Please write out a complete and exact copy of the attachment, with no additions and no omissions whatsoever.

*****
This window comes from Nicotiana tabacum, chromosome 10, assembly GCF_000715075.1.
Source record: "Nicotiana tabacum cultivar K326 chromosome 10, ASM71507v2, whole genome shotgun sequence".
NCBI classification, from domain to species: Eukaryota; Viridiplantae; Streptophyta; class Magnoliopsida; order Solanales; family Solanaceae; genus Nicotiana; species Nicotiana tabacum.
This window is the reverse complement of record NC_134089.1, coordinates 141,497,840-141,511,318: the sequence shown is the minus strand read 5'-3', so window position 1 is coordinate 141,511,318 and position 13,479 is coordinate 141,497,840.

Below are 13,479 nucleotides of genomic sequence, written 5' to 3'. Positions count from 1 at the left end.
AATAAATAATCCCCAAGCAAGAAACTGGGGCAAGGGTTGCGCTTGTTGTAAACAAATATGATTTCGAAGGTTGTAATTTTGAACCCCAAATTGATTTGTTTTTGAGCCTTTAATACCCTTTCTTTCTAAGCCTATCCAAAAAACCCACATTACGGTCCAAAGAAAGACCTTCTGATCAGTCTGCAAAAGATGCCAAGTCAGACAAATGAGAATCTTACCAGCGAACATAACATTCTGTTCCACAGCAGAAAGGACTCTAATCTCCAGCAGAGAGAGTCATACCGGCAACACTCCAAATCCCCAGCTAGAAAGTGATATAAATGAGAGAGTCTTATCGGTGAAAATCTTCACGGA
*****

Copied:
This window comes from Nicotiana tabacum, chromosome 10, assembly GCF_000715075.1.
Source record: "Nicotiana tabacum cultivar K326 chromosome 10, ASM71507v2, whole genome shotgun sequence".
NCBI classification, from domain to species: Eukaryota; Viridiplantae; Streptophyta; class Magnoliopsida; order Solanales; family Solanaceae; genus Nicotiana; species Nicotiana tabacum.
This window is the reverse complement of record NC_134089.1, coordinates 141,497,840-141,511,318: the sequence shown is the minus strand read 5'-3', so window position 1 is coordinate 141,511,318 and position 13,479 is coordinate 141,497,840.

Below are 13,479 nucleotides of genomic sequence, written 5' to 3'. Positions count from 1 at the left end.
AATAAATAATCCCCAAGCAAGAAACTGGGGCAAGGGTTGCGCTTGTTGTAAACAAATATGATTTCGAAGGTTGTAATTTTGAACCCCAAATTGATTTGTTTTTGAGCCTTTAATACCCTTTCTTTCTAAGCCTATCCAAAAAACCCACATTACGGTCCAAAGAAAGACCTTCTGATCAGTCTGCAAAAGATGCCAAGTCAGACAAATGAGAATCTTACCAGCGAACATAACATTCTGTTCCACAGCAGAAAGGACTCTAATCTCCAGCAGAGAGAGTCATACCGGCAACACTCCAAATCCCCAGCTAGAAAGTGATATAAATGAGAGAGTCTTATCGGTGAAAATCTTCACGGA